Trump urged to use recess appointment to replace Sessions -- is that possible?

By Dana Bash and Ted Barrett

(CNN) -- Is President Donald Trump trying to force out Jeff Sessions as attorney general so he can "recess appoint" someone to the job who would fire Justice Department Special Counsel Robert Mueller?

Sources familiar with the President's thinking tell CNN that he is being urged by some associates that a recess appointment is an option worth pursuing in order to avoid a messy confirmation process in the short term.

Although there are multiple political and procedural road blocks, the theory, if he could find a way to pull it off, would be to install a new attorney general while the Senate is in recess, which would allow that person to stay in place through 2018.

A new attorney general might be willing to more aggressively oversee Mueller's probe into the Trump campaign's ties to Russia or fire the special counsel outright, as Trump has suggested he wants.

But the catch is that for a recess appointment plan to work, the Senate would actually have to formally adjourn into recess, and Senate Democrats are already working on strategies to prevent that from happening.

So spooked are Democrats that the audacious Trump might actually try to pull off a switch, they are now speaking out publicly against it and double-checking long-established procedures to make sure there is not a loophole he can exploit.

"All Americans should be wondering: why is the President publicly, publicly demeaning and humiliating such a close friend and supporter, a member of his own Cabinet? They should wonder if the President is trying to pry open the office of attorney general to appoint someone during the August recess who will fire Special Counsel Mueller and shut down the Russia investigation," Schumer said in a floor speech Wednesday. "Let me say, if such a situation arises, Democrats would use every tool in our toolbox to stymie such a recess appointment."

The Democratic leader pressured Republicans to make clear such a move wouldn't fly with them either.

"I can't imagine my friends on the Republican side and particularly my friends in Republican leadership -- the majority leader and Speaker (Paul) Ryan -- I can't imagine that they would be complicit in creating a constitutional crisis," Schumer added. "They must work with us and not open the door to a constitutional crisis during the August recess."

Senate Majority Leader Mitch McConnell, R-Kentucky, who vigorously defended Sessions this week against attacks from Trump, has not addressed the recess appointment issue publicly.

But GOP senators take the confirmation process seriously -- especially for critical and sensitive posts like attorney general -- and might be reluctant to clear a path for Trump to install a loyalist especially when Trump himself maybe under investigation.

Sen. John Cornyn of Texas, the second-ranking GOP leader, warned Trump Wednesday that the recess appointment idea "would be a mistake."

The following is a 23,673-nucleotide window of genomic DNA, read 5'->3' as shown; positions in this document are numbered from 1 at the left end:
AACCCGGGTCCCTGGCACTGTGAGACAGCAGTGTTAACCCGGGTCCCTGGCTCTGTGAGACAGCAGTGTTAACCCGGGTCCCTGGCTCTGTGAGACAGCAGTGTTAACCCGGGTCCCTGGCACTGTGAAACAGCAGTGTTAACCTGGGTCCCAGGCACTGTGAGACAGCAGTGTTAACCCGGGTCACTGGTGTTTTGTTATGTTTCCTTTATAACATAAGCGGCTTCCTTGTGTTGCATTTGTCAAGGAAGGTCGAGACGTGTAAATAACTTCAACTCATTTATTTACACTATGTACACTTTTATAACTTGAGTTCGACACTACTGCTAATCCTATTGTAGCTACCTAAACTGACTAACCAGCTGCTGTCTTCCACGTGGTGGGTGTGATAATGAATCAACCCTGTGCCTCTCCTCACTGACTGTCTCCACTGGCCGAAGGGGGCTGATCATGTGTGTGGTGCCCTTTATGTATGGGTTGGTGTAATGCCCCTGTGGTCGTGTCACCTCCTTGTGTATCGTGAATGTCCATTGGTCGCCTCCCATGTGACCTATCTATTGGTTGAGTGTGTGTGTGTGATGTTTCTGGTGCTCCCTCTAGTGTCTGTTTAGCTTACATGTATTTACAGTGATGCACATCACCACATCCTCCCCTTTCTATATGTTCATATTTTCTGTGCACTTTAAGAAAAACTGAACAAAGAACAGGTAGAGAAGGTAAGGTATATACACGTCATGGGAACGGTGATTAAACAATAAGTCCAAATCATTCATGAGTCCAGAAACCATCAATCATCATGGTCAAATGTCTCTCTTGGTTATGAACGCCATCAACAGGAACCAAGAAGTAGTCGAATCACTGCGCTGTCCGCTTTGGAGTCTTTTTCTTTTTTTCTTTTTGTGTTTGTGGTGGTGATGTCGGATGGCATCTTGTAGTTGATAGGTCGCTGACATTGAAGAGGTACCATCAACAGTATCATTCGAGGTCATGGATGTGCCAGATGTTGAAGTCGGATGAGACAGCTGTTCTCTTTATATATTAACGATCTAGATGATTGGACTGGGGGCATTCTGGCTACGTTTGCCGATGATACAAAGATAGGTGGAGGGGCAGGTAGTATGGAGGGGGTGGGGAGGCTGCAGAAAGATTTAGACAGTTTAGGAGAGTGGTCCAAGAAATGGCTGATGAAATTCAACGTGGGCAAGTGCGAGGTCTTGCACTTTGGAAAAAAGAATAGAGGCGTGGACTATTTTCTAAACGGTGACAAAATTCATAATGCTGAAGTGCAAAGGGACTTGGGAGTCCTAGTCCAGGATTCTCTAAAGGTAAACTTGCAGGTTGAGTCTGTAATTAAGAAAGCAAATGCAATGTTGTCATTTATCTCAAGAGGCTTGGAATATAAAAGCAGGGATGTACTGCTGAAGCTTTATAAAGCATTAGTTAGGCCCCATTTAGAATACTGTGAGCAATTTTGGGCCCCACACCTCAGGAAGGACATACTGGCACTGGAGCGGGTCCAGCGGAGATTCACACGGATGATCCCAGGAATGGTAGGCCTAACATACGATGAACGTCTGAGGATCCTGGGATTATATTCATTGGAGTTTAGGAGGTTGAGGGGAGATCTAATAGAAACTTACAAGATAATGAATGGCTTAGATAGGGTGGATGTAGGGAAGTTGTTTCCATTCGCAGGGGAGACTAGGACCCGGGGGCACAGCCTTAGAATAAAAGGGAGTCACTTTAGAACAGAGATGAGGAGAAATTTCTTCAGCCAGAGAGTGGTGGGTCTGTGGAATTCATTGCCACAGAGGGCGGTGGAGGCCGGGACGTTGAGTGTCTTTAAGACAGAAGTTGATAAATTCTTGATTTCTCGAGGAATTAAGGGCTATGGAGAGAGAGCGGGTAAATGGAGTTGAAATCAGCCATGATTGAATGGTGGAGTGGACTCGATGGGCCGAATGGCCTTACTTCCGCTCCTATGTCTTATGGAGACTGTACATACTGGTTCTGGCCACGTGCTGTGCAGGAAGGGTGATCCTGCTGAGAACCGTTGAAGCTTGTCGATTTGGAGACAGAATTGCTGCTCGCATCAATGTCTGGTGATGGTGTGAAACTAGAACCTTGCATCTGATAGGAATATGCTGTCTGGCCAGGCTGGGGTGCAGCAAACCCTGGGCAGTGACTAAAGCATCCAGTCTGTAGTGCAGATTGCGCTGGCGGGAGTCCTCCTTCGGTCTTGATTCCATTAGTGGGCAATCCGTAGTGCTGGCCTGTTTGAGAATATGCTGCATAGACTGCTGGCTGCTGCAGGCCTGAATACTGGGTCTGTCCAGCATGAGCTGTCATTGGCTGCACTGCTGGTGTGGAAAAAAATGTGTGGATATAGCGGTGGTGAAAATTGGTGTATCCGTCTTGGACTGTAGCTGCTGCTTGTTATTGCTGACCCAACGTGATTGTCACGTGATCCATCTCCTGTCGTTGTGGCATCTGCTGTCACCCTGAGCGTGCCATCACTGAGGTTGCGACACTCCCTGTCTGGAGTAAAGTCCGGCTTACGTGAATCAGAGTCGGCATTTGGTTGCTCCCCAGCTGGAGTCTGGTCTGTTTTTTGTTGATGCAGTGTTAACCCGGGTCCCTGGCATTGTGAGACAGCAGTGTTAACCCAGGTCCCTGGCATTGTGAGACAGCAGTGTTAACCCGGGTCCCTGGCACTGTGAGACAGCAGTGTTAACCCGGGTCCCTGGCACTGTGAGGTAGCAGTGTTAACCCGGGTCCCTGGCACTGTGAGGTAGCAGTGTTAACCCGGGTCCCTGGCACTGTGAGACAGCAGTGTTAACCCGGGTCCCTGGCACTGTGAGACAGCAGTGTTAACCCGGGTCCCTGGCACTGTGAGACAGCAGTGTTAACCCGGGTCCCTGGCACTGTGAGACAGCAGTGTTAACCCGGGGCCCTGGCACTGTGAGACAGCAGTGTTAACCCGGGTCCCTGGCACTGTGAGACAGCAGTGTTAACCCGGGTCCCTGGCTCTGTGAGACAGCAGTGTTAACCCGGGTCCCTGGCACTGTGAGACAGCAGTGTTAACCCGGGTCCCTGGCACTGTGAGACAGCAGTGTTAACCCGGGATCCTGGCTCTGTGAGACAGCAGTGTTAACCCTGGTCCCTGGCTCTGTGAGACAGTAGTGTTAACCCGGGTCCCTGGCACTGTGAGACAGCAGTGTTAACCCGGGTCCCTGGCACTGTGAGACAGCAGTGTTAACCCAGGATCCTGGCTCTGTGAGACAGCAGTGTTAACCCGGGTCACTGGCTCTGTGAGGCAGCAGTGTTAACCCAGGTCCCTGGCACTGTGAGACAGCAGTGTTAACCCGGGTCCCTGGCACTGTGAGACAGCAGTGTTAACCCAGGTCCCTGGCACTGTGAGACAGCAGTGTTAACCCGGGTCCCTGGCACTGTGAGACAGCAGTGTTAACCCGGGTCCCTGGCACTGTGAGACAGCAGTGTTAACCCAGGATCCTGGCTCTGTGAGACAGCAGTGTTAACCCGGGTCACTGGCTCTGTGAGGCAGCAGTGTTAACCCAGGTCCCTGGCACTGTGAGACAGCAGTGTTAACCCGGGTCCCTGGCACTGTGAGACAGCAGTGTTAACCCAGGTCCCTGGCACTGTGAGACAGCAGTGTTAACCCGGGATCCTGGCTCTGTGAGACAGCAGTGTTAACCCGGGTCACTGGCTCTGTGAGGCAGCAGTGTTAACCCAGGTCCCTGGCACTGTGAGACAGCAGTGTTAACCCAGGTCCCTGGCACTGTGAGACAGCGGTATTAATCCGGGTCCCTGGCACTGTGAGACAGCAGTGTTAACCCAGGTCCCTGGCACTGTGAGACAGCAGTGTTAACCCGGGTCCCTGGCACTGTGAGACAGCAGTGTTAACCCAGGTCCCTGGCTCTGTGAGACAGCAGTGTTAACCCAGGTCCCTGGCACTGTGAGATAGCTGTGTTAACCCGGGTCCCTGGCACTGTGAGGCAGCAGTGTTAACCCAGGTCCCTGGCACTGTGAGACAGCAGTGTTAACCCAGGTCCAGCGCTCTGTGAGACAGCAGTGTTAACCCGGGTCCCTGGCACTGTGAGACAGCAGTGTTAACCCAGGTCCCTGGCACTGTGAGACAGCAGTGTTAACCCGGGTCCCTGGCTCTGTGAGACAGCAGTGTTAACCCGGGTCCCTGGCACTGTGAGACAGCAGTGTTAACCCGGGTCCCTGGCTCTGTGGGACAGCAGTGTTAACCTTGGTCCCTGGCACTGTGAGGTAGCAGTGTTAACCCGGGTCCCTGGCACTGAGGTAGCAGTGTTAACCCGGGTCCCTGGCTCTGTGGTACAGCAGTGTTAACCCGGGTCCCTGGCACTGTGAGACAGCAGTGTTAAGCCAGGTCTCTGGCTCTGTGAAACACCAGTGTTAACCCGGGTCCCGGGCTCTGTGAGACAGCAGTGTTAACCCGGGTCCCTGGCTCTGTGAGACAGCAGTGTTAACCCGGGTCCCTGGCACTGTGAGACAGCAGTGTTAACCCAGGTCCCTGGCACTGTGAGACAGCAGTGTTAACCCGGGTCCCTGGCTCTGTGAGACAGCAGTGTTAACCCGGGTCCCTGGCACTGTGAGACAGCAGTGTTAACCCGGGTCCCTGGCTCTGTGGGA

"I think Jeff Sessions is doing a good job, and I think it would be incredibly disruptive and make it more difficult for the President to accomplish his agenda," Cornyn told CNN's Manu Raju.

Sen Orrin Hatch, R-Utah, declined to comment on the recess appointment, but urged Trump to ease off Sessions.

"I hope that the President reassesses and figures out that Jeff Sessions is a very good man that does a very good job, and he ought to keep him where he is," Hatch said.

In the meantime, Democrats decided to "explore possibilities" to ensure Trump can't find a way to force through a recess appointment, according to Sen. Dick Durbin, the second-ranking Democrat.

"I don't know if it is serious but it has been raised in the press and now we watch what he's doing to Sessions -- trying to hound him out of the office," Durbin said. "It appears he has a plan in mind and we don't want to make it any easier."

Partisan disputes and deep distrust have prevented presidents from making recess appointments for several years. It started under the George W. Bush administration, continued under Barack Obama, and is still in place now.

Obama tried to challenge the practice when he made a series of recess appointments, despite the Senate meeting in pro forma sessions every three days. But the Supreme Court ruled against him, saying the Senate was not technically on recess unless it didn't meet for at least 10 days.

While Republicans control the Senate now, the only way they can formally adjourn -- which would set up a period when recess appointments are allowable -- is to pass an adjournment resolution. The problem is that Democrats can filibuster that resolution, which they have been doing and plan to continue to do to prevent Trump from installing a replacement for Sessions or make any other appointments.

So, as has been the case for many years, when senators are away from Washington for extended periods, a least one senator will trudge to the chamber every three days to lead a brief gavel-in, gavel-out pro forma session to prevent recess appointments.

Whether Trump tries to find a way around the court-tested practice remains to be seen.


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